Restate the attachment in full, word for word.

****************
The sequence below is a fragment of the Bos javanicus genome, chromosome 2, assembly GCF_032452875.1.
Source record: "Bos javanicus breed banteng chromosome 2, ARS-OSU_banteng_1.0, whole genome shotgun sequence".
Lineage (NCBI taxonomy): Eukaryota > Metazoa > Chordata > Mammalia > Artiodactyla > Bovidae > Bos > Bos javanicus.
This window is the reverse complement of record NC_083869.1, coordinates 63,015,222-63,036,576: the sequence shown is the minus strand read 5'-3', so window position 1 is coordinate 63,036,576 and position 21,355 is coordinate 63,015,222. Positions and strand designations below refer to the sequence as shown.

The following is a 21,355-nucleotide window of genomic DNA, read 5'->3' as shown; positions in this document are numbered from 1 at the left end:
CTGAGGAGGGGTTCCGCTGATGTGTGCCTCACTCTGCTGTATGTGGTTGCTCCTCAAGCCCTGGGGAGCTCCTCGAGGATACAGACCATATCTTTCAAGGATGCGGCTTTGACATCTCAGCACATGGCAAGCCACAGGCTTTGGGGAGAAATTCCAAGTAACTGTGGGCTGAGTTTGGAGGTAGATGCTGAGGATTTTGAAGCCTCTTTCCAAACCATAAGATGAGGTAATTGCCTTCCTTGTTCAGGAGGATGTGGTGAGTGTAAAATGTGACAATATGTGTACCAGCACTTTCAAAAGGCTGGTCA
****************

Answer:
The sequence below is a fragment of the Bos javanicus genome, chromosome 2, assembly GCF_032452875.1.
Source record: "Bos javanicus breed banteng chromosome 2, ARS-OSU_banteng_1.0, whole genome shotgun sequence".
Lineage (NCBI taxonomy): Eukaryota > Metazoa > Chordata > Mammalia > Artiodactyla > Bovidae > Bos > Bos javanicus.
This window is the reverse complement of record NC_083869.1, coordinates 63,015,222-63,036,576: the sequence shown is the minus strand read 5'-3', so window position 1 is coordinate 63,036,576 and position 21,355 is coordinate 63,015,222. Positions and strand designations below refer to the sequence as shown.

The following is a 21,355-nucleotide window of genomic DNA, read 5'->3' as shown; positions in this document are numbered from 1 at the left end:
CTGAGGAGGGGTTCCGCTGATGTGTGCCTCACTCTGCTGTATGTGGTTGCTCCTCAAGCCCTGGGGAGCTCCTCGAGGATACAGACCATATCTTTCAAGGATGCGGCTTTGACATCTCAGCACATGGCAAGCCACAGGCTTTGGGGAGAAATTCCAAGTAACTGTGGGCTGAGTTTGGAGGTAGATGCTGAGGATTTTGAAGCCTCTTTCCAAACCATAAGATGAGGTAATTGCCTTCCTTGTTCAGGAGGATGTGGTGAGTGTAAAATGTGACAATATGTGTACCAGCACTTTCAAAAGGCTGGTCA